2
  1. Michael is Production Technology Manager for the facility
  2. Michael is Production Technology Manager of the facility
  3. Michael is Production Technology Manager with the facility

I have seen president of GE, a senior journelist with CNN, but I don't see "title" for a company. I assume the write is good than me in English. Is there a general rule for this?

2

I'll do these out of order.

  1. Michael is Production Technology Manager of the facility

This is the most standard way for a job title to be. He is the facility power technology manager. Normally you would probably use "the" before the word "Production" here.

  1. Michael is Production Technology Manager for the facility

This version is reasonably common but takes a little different perspective. He works for the facility, rather than for the company that owns it. Normally there is no difference between these two, but this kind of feels more like you are describing what he does than giving a standard title. Interchangeable with the above version in pretty much all cases.

  1. Michael is Production Technology Manager with the facility

This is an unusual way to put things. Usually if you are "with" something, it is some organization other than the company you work for. You might possibly use this phrasing if you were a news reporter and he is speaking for the company. It emphasizes that he is allied with the organization, rather than simply giving his title.

You might also use "with" a company if you are speaking of someone who is changing jobs, but this is not a job title

He was with Goldman Sachs but now he's with a local bank.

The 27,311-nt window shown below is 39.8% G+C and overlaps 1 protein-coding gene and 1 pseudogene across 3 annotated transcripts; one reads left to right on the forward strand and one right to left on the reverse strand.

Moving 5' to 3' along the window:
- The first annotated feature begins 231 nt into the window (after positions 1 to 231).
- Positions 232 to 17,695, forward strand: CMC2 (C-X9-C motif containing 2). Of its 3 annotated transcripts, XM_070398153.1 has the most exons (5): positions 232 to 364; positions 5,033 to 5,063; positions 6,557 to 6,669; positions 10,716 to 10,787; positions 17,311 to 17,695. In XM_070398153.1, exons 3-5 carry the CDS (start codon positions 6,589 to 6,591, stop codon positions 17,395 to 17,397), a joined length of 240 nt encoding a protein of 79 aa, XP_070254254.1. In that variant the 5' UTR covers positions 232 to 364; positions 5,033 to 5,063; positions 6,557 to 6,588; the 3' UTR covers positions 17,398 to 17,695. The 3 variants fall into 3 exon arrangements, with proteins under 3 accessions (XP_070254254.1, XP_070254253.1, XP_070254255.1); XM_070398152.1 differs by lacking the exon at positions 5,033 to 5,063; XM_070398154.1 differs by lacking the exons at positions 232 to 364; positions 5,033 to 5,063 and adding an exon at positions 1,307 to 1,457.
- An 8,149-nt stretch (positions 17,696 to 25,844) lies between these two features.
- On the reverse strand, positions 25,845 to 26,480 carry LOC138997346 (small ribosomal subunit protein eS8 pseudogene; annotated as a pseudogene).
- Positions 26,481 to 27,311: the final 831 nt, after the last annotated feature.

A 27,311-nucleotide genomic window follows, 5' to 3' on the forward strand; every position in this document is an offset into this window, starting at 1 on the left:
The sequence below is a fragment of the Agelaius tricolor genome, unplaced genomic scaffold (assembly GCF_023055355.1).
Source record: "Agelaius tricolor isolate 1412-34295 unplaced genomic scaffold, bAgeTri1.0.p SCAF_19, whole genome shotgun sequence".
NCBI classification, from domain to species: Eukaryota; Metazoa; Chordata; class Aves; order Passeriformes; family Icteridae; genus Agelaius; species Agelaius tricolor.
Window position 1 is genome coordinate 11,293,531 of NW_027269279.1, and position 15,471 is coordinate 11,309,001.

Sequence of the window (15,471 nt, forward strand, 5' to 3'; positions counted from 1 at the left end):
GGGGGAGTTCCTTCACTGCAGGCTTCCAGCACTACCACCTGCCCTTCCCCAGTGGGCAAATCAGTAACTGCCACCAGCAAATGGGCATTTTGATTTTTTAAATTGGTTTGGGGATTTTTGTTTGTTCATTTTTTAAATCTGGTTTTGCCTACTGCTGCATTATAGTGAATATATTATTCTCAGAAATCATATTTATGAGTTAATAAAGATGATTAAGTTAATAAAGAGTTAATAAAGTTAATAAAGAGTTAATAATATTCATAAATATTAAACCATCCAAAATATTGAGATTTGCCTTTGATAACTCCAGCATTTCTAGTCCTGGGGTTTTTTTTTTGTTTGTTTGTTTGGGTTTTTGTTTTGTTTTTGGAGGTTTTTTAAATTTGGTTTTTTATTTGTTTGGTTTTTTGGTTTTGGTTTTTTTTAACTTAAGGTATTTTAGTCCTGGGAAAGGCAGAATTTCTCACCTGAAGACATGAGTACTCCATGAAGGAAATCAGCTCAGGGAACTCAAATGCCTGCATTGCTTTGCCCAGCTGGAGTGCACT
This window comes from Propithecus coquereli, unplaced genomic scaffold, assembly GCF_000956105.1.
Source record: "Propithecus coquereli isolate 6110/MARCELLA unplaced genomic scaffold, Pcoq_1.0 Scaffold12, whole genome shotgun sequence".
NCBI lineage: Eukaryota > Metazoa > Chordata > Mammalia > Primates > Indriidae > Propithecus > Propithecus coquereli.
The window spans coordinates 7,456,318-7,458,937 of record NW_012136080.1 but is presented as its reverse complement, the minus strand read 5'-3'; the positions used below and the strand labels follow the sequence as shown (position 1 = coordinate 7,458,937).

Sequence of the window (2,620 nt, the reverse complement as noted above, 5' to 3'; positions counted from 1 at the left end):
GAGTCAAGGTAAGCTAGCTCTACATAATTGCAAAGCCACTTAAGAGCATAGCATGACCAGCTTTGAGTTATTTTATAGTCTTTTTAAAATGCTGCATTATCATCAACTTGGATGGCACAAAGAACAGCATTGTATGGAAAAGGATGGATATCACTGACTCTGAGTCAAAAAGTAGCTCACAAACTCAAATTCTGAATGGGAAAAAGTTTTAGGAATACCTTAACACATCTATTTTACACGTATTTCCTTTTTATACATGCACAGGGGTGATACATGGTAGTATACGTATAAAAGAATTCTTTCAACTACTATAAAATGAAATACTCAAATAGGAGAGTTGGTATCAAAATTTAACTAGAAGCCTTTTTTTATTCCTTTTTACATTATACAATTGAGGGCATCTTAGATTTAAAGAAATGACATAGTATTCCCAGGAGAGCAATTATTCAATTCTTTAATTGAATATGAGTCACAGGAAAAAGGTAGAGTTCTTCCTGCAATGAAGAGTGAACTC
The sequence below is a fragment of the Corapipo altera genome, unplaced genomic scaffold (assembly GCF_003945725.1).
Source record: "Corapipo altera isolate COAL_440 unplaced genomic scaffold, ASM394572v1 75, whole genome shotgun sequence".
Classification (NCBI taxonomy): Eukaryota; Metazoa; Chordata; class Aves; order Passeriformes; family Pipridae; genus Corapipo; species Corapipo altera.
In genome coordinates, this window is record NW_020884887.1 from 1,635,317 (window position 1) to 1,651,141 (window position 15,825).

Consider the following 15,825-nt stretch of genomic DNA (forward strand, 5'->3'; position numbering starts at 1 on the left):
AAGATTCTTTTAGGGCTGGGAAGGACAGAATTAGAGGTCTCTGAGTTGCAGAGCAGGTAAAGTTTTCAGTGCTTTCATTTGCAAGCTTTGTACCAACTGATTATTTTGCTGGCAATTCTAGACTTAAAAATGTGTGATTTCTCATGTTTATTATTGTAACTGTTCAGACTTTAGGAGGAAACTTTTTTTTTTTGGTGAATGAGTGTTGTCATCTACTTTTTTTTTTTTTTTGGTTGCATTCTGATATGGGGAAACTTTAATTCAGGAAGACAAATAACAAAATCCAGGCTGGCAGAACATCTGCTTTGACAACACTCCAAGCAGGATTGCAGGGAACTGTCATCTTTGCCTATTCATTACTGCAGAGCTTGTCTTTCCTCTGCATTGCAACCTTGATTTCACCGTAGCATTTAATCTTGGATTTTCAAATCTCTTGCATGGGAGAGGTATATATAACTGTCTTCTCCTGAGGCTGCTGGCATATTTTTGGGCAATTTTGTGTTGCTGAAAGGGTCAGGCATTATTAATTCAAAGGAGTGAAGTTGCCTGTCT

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  • +1 particularly for Usually if you are "with" something, it is some organization other than the company you work for. I thought about exactly that difference myself, but before scrolling down to see your answer I'd almost decided to post a comment along the same lines. And I was going to say ...some named organisation [such as Microsoft] - but as your final example clearly shows, that wouldn't have been the whole story. I know you could have said ...now he's with the local bank, which would still "sorta" fit my definition, but a blows that idea clean outta the water! :) – FumbleFingers Reinstate Monica Oct 8 '18 at 17:18
  • 1
    I would just add that, for journalists, with is idiomatic and possibly hearkens to freelance journalists who make money by selling stories to major news outlets (e.g. Gregory Peck's character in the movie Roman Holiday). I don't know how common this is anymore. – Andrew Oct 8 '18 at 18:23
  • Also common is I am an X at Y. (I realize that preposition wasn't listed in the question.) – Jason Bassford Supports Monica Oct 8 '18 at 19:25

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